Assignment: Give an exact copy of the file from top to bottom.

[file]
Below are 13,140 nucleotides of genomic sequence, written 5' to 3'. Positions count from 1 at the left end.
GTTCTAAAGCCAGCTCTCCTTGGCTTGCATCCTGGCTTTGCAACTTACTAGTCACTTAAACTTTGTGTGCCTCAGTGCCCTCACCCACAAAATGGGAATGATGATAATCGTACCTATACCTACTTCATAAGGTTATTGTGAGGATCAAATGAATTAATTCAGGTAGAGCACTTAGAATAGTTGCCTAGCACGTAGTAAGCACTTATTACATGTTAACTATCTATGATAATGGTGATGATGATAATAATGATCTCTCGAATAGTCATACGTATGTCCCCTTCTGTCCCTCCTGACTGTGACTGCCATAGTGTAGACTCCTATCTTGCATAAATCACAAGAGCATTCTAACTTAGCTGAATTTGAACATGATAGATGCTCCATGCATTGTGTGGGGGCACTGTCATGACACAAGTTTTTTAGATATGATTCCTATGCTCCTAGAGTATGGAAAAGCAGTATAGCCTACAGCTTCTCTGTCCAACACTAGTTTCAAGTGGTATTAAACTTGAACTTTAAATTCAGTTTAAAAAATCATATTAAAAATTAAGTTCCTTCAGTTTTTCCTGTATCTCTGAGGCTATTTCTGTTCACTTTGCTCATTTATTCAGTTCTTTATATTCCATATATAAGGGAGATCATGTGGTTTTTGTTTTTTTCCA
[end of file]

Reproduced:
Below are 13,140 nucleotides of genomic sequence, written 5' to 3'. Positions count from 1 at the left end.
GTTCTAAAGCCAGCTCTCCTTGGCTTGCATCCTGGCTTTGCAACTTACTAGTCACTTAAACTTTGTGTGCCTCAGTGCCCTCACCCACAAAATGGGAATGATGATAATCGTACCTATACCTACTTCATAAGGTTATTGTGAGGATCAAATGAATTAATTCAGGTAGAGCACTTAGAATAGTTGCCTAGCACGTAGTAAGCACTTATTACATGTTAACTATCTATGATAATGGTGATGATGATAATAATGATCTCTCGAATAGTCATACGTATGTCCCCTTCTGTCCCTCCTGACTGTGACTGCCATAGTGTAGACTCCTATCTTGCATAAATCACAAGAGCATTCTAACTTAGCTGAATTTGAACATGATAGATGCTCCATGCATTGTGTGGGGGCACTGTCATGACACAAGTTTTTTAGATATGATTCCTATGCTCCTAGAGTATGGAAAAGCAGTATAGCCTACAGCTTCTCTGTCCAACACTAGTTTCAAGTGGTATTAAACTTGAACTTTAAATTCAGTTTAAAAAATCATATTAAAAATTAAGTTCCTTCAGTTTTTCCTGTATCTCTGAGGCTATTTCTGTTCACTTTGCTCATTTATTCAGTTCTTTATATTCCATATATAAGGGAGATCATGTGGTTTTTGTTTTTTTCCA